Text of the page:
NCPA - National Center for Policy Analysis


July 8, 2010

No one opposes unemployment benefits as a transition aid for people to get back on their feet and find a new job.  Unemployment benefits are a safeguard for individuals down on their luck.  But to argue that unemployment benefits actually reduce unemployment is disingenuous at best, and could induce our government to enact policies that have the effect of destroying our nation's production base from whence all benefits ultimately flow, says Arthur B. Laffer, chairman of Laffer Associates and co-author of "The End of Prosperity: How Higher Taxes Will Doom the Economy -- If We Let It Happen."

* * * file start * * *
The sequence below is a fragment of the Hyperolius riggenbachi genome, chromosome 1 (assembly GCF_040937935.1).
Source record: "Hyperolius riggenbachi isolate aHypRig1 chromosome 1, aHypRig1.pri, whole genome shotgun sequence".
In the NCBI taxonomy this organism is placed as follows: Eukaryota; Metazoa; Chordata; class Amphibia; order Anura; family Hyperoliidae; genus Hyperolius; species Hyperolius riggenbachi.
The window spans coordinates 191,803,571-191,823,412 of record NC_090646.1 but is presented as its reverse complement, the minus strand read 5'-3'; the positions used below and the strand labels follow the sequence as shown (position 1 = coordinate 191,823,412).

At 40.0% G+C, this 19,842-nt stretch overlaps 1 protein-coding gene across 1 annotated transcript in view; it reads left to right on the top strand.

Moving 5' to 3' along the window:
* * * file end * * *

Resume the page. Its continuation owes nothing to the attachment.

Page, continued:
According to Laffer: 

  • Any government program that would reduce unemployment has to make working more attractive for both employer and employee.
  • Since late 2007 the federal government has spent somewhere around $3.6 trillion to stimulate the economy. 

He recommends: 

  • The government should have taken all $3.6 trillion and declared a federal tax holiday for 18 months.
  • With no income tax, corporate profits tax, capital gains tax, estate tax, payroll tax (FICA) either employee or employer, Medicare or Medicaid taxes, federal excise taxes, tariffs or federal taxes at all, federal revenues would have been reduced by $2.4 trillion annually.
  • This would have resulted in a 2.5 percent unemployment rate. 

Source: Arthur B. Laffer, "Unemployment Benefits Aren't Stimulus," Wall Street Journal, July 8, 2010.

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